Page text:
Another major reason that women in particular focus so much on food is that that’s part of our *job*. We *have* to prepare nutritious food for our families, and we have to make sure it’s something the kids will eat (so forget the vegetarian equivalent of liver, whatever that might be). I’m too old to have this problem now, but I’d suggest to young wives and mothers to get some advice from their priest’s wife — she has to cope with this, too.

    Lastly, a protein suggestion that might not be available everywhere: Hemp hearts. *Phenomenal* protein. They aren’t cheap, they aren’t readily available, and they’re fairly high in calories — but no more so than meat, and the protein per serving is equivalent to meat. I get mine at the local health-food store. They’re imported from Canada.

  23. Merry Bauman says:

    When I married an Orthodox man, I tried to go by all the fasting rules. I struggled terribly with the problems the usual lentils, beans, and hi-carb fast-legal foods seemed to contain. I have Diabetes. My priest has told me I am not bound by the fasting rules, but rather should eat what I need to in order to maintain my health. At the same time, I have a husband and 23 yr old son who do maintain the fasts, and I like to be able to cook for them and share meals as much as I can. Michael has a point – when he said the focus so often ends up on the food, and not the reason that we fast. We also need to make it a point to pray more, read the Bible more, and to give to those in need. Eating less is definitely possible – for everyone. I have a problem getting the protein I need unless I do eat meat, dairy, or eggs. Most of the lenten legal foods that have proteins or are a complete protein in combination with another – are so high in carbs that it affects my blood sugar badly. Because we are trying to not make it all about the food as much as we can, we have found ways to make vegetable dishes that work for all of us, and the guys add beans or lentils, and I add an egg or some cheese. I think the idea of keeping it very simple, not eating as much, and devoting more time and energy to prayer and helping others as we can is the best way to honor the fasts.
    The reason is more important than the exact rule. (I know many people have allergies to wheat, grains, soy, and other fast legal foods.)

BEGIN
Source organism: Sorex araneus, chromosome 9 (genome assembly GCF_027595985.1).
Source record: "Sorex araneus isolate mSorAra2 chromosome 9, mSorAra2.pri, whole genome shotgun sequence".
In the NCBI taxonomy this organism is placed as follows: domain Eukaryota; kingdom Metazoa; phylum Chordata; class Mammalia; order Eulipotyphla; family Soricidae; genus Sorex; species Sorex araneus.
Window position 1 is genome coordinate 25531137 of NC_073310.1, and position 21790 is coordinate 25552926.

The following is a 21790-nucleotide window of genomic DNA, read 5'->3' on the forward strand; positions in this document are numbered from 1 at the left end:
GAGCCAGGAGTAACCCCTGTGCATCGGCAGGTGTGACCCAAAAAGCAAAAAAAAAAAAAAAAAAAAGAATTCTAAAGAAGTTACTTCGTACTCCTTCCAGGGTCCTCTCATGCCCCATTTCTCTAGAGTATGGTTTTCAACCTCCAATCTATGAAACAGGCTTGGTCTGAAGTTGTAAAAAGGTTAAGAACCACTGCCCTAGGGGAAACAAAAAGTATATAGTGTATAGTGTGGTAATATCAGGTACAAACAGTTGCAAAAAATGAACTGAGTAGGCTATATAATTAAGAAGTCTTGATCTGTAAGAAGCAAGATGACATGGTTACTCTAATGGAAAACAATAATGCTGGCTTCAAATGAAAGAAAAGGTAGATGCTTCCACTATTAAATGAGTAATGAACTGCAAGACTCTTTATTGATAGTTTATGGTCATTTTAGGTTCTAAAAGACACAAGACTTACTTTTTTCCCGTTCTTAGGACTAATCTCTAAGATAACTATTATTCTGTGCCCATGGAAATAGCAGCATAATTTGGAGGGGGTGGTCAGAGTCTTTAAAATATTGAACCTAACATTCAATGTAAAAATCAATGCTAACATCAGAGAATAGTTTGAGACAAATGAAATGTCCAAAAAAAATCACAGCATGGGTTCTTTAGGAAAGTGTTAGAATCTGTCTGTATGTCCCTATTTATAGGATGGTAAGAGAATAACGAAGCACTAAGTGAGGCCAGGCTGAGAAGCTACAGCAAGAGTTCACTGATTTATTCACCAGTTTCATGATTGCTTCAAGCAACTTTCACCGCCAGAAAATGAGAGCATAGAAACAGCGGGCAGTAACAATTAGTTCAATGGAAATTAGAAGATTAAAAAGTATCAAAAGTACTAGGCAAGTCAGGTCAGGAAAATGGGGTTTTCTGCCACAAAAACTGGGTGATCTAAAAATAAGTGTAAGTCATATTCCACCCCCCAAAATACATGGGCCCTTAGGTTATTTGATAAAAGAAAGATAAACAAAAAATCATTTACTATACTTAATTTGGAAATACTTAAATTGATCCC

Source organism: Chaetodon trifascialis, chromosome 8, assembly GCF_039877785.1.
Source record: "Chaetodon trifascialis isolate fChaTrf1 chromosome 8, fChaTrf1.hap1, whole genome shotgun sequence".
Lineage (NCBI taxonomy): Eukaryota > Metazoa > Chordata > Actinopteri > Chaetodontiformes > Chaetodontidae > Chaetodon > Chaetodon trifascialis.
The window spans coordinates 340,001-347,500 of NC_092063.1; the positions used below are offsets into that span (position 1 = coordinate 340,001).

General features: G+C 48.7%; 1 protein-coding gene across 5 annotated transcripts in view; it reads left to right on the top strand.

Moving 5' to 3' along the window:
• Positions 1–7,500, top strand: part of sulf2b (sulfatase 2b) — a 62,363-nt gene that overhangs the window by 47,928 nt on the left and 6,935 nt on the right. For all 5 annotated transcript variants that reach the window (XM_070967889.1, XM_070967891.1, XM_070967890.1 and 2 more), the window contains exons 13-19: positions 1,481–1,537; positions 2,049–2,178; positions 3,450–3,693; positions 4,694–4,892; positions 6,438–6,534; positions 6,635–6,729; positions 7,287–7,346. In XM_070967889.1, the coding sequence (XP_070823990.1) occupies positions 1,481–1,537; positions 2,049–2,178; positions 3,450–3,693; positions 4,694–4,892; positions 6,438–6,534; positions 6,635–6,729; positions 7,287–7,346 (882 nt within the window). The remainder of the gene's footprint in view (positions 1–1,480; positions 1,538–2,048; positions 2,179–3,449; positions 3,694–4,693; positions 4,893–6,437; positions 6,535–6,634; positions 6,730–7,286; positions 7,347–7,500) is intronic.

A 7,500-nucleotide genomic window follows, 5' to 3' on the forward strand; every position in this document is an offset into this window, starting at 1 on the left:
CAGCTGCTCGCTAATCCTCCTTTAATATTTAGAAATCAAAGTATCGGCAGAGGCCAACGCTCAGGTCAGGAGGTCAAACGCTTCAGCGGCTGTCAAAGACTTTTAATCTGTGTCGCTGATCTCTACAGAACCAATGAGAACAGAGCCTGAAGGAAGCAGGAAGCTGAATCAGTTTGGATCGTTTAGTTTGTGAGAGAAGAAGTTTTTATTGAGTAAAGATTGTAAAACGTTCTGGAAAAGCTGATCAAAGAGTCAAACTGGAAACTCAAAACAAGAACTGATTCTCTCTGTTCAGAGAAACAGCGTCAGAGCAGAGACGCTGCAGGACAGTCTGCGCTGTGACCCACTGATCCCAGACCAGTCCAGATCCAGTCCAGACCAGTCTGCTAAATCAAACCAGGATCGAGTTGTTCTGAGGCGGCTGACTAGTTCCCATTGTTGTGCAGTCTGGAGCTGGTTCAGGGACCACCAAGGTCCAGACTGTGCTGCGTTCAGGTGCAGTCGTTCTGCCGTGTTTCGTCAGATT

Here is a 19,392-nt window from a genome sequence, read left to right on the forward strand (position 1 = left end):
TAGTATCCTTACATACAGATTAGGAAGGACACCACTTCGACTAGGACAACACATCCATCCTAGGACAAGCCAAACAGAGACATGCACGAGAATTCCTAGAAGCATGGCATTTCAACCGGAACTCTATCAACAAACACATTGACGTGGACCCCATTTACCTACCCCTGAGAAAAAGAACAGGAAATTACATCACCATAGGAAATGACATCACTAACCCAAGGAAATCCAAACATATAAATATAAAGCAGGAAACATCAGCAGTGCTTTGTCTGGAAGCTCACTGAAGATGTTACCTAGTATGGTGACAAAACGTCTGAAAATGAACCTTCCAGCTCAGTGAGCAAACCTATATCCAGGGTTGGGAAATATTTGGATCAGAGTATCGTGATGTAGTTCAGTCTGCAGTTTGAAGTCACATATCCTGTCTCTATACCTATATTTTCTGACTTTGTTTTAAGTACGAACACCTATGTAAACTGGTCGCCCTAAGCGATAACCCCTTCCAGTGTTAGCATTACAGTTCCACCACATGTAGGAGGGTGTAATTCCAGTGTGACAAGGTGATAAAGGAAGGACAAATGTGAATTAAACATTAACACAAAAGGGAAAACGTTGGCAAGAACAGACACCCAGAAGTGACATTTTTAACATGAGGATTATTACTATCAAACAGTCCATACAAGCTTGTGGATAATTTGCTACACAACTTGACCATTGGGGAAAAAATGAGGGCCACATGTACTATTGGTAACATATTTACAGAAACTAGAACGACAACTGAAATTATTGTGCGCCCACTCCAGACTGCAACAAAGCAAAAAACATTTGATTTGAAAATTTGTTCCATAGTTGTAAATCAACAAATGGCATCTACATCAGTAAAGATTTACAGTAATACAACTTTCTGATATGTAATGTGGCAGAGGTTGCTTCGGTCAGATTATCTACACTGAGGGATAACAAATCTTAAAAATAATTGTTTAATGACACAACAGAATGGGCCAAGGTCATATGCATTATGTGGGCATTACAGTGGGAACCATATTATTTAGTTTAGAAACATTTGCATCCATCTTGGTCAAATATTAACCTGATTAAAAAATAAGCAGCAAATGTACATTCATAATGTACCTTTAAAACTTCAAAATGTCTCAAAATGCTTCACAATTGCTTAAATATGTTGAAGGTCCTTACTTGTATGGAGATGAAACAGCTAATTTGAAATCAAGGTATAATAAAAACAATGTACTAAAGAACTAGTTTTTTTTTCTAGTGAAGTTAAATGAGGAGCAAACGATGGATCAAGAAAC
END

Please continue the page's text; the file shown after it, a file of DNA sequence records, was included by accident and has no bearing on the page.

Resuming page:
Having a few favorite foods for fasting makes it easier to prepare for, and stick to the fasts.
    Thanks again for this wonderful blog Fr. Stephen. I really enjoy reading it.

  24. St. Susanna the Martyr says:

    I think learning to fast is like learning anything new in life. The focus at first may be on the rules but once the rules are mastered, then comes the freedom to benefit from the real purpose behind the rules.

  25. Karen says:

    Recently, I read a list in a popular magazine of the healthy things one can do to add years to one’s life. I had to smile when I saw that the two things that surpassed the others by far in terms of how many years they added to life expectancy (though they were last on the list) were: 1. eating a low calorie diet and 2. meditation! Not that we are looking for mere physical health, but how interesting that the very things God enjoins us to do, pray and fast, also contribute to our physical health.

    Lina, I have also read that the body’s calcium requirement goes down when less protein is being consumed. Sesame seeds are very high in calcium as well, especially unhulled.

  26. dinoship says:

    I think fasting ‘in the world’ as opposed to fasting in a Monastery (where that is your only option and someone else cooks) requires a lot more zeal and is worth a great deal more in the eyes of God.
    There are still people (in Greece) who keep every single fast religiously as well as keeping old traditions (such as the three days totally food-less in the beginning of Lent and other such old habits) while working hard and bringing up little ones!
    Science might claim that you need all essential amino-acids, or that you cannot go on for more than a few days without food, yet they repeatedly prove it wrong -like the three Men in the Furnace- through a fiery faith.
    These are facts that remove that natural cowardice (which stop us embracing fasting wholeheartedly), from the hearts of witnesses of such fasting ‘Confessors’…
    Fasting starts as refusal of food yet can become an abnegation of all that is not God in order to experience the constant affirmation of God…